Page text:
by Joseph B. Giacquinta and Jane E. Levin
All too many children when left to their own devices use educational software mindlessly. That is, they "go through the motions of use" without much questioning of what they are doing, why they are doing it, and how they could do it more effectively. This is true at least in part because they view computers as game machines and, therefore, approach them with expectations incompatible with serious educational use. That educational software most often purchased by parents and even by schools is of an "edutainment" format does not help, especially since the educational aims of such programs are often easily ignored in favor of their entertainment features.
The mindful use of computers for education is not as easy. Children must understand that to use computers for serious learning (even if they enjoy what they are doing) they must consciously question what they are doing and why. Our research shows that without adult support, few children are motivated or able to engage in this kind of thinking and computer use. Parents cannot lose sight of this fundamental fact.
What specifically do parents need to do to encourage their children's mindful educational uses of computers and software? Parent-child interaction around the computer is really no different than it is for doing traditional homework or learning a musical instrument or learning a sport. Parents must engage in sustained and constructive social interaction: helping their children to understand the goal, demonstrating how to do something, helping their children to carry out certain tasks, challenging them to think further about what they are doing, and keeping them on task.
Unfortunately, in too many homes parents have distanced themselves from the computer activities of their children, often far more so than in their children's other activities. This seems to be partly because parents tend to think that when it comes to their children's educational computer use, their only necessary role is to provide the software.
In our judgment, while acting as a provisioner is important, it is too limited a role. A parent can encourage their children engaged in an educational exercise (support), show them how to do something (model), or help them do things that they cannot do alone but with time can be helped to do themselves (coach). To play these roles in general with their children may seem daunting enough to many parents. But now to add computer-related educational activities as well may seem even more "paralyzing." And, quite frankly, depending upon the number of children and the number of learning areas, it can be. However, in households where there is more than one adult and/or there are older siblings, these roles can be shared. One may be much better at cheer leading while another is better at modeling or coaching.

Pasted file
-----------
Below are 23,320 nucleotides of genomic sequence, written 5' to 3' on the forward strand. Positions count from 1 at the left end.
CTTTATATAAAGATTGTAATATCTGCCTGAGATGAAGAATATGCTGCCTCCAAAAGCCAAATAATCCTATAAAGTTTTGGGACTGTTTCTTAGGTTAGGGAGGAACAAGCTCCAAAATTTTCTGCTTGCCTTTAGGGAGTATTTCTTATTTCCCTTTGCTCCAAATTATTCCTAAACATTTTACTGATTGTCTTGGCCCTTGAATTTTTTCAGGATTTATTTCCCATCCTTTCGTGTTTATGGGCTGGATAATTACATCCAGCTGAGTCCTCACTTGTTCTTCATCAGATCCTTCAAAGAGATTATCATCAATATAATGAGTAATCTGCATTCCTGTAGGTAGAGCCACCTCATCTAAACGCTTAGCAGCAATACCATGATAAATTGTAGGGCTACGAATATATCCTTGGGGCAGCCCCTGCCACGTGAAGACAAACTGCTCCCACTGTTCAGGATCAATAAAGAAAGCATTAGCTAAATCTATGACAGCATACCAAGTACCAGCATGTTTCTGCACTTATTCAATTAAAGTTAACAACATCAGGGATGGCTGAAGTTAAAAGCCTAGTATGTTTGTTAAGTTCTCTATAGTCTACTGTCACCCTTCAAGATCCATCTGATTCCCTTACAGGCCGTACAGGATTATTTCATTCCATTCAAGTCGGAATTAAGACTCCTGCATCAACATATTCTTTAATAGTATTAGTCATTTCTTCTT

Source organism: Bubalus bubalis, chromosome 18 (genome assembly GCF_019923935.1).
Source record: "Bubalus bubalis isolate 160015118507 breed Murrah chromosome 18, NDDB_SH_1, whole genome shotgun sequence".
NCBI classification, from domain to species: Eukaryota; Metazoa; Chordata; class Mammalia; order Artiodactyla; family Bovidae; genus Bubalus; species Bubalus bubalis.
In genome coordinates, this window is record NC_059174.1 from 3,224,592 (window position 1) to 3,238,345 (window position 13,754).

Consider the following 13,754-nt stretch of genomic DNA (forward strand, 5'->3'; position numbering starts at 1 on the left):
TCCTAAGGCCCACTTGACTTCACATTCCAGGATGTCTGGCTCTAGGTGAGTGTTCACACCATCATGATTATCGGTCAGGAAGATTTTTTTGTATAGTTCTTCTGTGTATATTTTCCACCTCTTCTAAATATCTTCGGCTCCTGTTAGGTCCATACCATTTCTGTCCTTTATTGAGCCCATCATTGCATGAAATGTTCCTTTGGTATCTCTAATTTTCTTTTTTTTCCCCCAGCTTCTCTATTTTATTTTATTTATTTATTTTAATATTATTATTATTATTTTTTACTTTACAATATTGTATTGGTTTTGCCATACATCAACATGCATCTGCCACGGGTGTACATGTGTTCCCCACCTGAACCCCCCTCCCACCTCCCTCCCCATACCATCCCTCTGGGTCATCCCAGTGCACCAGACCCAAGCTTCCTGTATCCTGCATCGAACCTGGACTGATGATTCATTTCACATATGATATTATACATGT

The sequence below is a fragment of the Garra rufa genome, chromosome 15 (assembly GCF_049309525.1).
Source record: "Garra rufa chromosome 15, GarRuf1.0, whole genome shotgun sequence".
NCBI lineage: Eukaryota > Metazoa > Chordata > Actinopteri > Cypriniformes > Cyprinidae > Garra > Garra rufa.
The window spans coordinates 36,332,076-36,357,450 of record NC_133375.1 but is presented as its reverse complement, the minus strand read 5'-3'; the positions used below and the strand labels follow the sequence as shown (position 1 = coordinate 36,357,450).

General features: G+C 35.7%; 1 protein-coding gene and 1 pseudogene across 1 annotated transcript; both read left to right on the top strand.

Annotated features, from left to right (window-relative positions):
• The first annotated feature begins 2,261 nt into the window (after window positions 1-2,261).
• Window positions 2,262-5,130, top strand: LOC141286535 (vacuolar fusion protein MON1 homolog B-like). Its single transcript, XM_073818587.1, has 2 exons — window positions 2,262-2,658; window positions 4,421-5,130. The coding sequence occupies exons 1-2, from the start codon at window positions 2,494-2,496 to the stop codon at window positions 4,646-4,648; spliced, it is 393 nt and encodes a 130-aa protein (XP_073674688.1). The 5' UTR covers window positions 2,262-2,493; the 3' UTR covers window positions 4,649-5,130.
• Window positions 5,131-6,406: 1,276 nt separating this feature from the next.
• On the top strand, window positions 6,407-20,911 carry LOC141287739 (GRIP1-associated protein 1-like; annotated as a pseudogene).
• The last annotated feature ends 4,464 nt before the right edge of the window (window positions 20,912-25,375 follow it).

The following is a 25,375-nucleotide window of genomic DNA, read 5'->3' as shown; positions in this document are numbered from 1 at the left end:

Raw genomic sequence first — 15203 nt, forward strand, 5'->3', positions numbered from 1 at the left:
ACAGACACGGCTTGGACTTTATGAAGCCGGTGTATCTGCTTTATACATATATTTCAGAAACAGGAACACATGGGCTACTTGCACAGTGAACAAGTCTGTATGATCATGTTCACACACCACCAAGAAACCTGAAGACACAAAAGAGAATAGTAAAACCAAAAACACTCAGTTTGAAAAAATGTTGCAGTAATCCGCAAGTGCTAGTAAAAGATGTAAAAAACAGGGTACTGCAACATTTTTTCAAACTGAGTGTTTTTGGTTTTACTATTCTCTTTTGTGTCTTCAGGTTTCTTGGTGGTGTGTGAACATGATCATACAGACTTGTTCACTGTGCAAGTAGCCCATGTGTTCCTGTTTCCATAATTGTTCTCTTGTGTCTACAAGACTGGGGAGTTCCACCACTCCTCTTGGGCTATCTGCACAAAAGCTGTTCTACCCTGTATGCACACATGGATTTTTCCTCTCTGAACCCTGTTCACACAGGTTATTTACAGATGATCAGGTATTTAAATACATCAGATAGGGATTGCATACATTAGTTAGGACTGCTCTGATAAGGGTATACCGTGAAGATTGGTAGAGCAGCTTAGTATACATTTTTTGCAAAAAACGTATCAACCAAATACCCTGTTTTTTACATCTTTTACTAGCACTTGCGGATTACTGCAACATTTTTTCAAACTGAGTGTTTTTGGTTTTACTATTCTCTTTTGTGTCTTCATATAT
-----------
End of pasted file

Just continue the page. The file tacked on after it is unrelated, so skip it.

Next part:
The point is that parents need not play all of the roles, but they do need to get involved in one way or another. Clearly, the kind of parental help depends upon many things including the software, the task, the age(s) of the child(ren), how skilled the parent is with computers, and how well the parent knows the software package a child is using. Nearly every parent can act as a cheerleader by encouraging children to try harder and by praising their final screen or printed products.
Parents need to ask themselves: In educational matters in general, how much encouragement, modeling, or coaching, do I give or expect to give? How much is wanted or expected by my child or children? And, how can I begin to have the same (or maybe even more) involvement in my child's or children's educational computing?
Our research on children's educational computing at home has led us to the conclusion that mindful home educational computing is far more likely when parents engage in certain kinds of computer-related behavior and that parents need to understand how vital their varied roles are in their children's constructive use of educational software.
Unfortunately, what we now know leads us to the conclusion that most parents do not want to become too involved, if at all, in their children's educational computing at home. In our next column we will outline what the typical obstacles are to parental involvement and some steps that can be taken to overcome them.
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See also: Beyond Technology's Promise
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